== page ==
Tuesday, June 24, 2008

little funny thing

I have now found Eden four different times screaming at the top of her lungs because she has grabbed a handful of her own hair and is pulling it as hard as she can.  Not only can she not stop pulling, but it is really hard to pry open her fist to help her.  

Maybe most newborns are born without a headful of hair for their own safety.

Luckily it is no longer 100 degrees here (it was 89 degrees in my living room two days ago -- pu-leese!) so I can swaddle her little arms or protect her with a cotton hat. ha.

Monday, June 16, 2008


I tend to look ahead and to anticipate the future.  I love my calendar.  I love buying plane tickets.  I love planning.  The down side of this forward focus is the accompanying anxiety: making plans creates expectations, and expectations are risky because they may not be fulfilled, hence, the worry.

Transitions also lend themselves to worry -- especially when the transition is not only life- changing but involves a rotating door of visitors, long stays, uncertain plans, compromised space, etc...

The other day I read this quotation by Tim Keller (paraphrased here), which has been food for thought:

Peace that depends on our wise choices and competence is easily shattered by unfavorable circumstances... 
True peace is based on humility.  Worry is basically an assumption that you know best how life ought to go. 
We worry when we think we know what is best and should happen;
unshakable peace depends on trust -- a trust that God has the big picture and holds us in whatever form the future takes.

Butterscotch Nana

It is Monday morning.  I am sitting at the kitchen table with Ben -- lounge music playing in the background, Eden asleep on the couch, Silas out with Ben's parents, empty coffee cups and syrup-y plates still on the table.  We are writing thank you notes and mailing off a few pictures.  
I just packaged a bundle of old jewelry to send to my New York nieces, and as I was weeding through a bag of dum dums, I saw a butterscotch one.  Suddenly I was 12, standing in my grandmother's red kitchen in the mountains, opening a jar of bright yellow, cellophane-wrapped butterscotch candy, and I felt a surge of loss.  In that image were so many others: Nana cooking in that kitchen, the smell of hazelnut coffee, card games after dinner, homemade dumplings, romps through the woods, buckets of stones and salamanders, all being together, the ritual of driving up that steep dirt road every summer.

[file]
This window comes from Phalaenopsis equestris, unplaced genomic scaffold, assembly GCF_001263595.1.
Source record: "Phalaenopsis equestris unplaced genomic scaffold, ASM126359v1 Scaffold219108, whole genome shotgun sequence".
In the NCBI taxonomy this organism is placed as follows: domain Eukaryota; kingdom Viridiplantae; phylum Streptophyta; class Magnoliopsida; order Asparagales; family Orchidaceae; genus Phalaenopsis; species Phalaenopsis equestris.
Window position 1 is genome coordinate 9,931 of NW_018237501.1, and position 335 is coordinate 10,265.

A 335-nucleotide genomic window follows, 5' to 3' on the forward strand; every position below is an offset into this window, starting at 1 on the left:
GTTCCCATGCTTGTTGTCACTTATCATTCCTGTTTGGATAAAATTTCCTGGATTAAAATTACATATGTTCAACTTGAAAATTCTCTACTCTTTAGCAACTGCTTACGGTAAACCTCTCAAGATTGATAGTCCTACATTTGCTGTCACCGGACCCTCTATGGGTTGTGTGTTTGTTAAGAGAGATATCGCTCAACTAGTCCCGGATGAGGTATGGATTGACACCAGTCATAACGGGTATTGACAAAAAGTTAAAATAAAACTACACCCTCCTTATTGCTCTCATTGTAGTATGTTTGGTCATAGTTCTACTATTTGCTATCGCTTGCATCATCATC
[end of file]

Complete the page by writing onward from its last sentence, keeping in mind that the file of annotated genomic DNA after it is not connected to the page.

I opened the lollypop to see if it tasted liker her.  It did.  A flavor I know will be her for my whole life.  And with its sweetness, the sweetness of all those days.

Friday, June 13, 2008

More Eden Joye (per Mari's request)

Our new expanded fam:

Here she is at home in all her wee little glory:

Thursday, June 12, 2008

A Peek

5 days old:

Eight Days Out

When Silas was born, Ben in particular was struck with a mad case of "baby brain." Ben, who has forever ridiculed me for losing my keys in the house, misplacing my cell phone, leaving the house 3 times because I forget things etc, suddenly was realizing on his drive to work that his wallet and phone were at home, that his keys were in other pockets, that he went to pick up food with no money etc.  The guy was all over the place.

So far, this transition has seemed much smoother (that said, Ben is still on paternity leave and the real test will start when he has to go back to work and think in a straight line).  Today, however, I found that I may not be operating at 100% (or might this have happened anyway?) I started the grill in the afternoon because we had chicken legs that needed to be cooked and promptly forgot I'd turned it on.  About 20 minutes later, I remembered, and Ben put the meat on.  This alone was good, but what really ended up fortuitous is that he also set a timer to turn the chicken.  Who knew, when the little beep sounded in the kitchen, that Ben would walk out to discover the plastic /canvas grill cover (that I had apparently left on a secret side burner which I had also lit) ON FIRE with its flames leaping just next to the wood siding of the house.  Had he not flipped the chicken,  there's a good chance that first, our house would be burning, second, all of the old-school sprinklers in our ceilings would be spraying dirty water all over, and thirdly, in chain reaction, all the neighbors' sprinklers would also be on and perhaps their houses would be on fire too...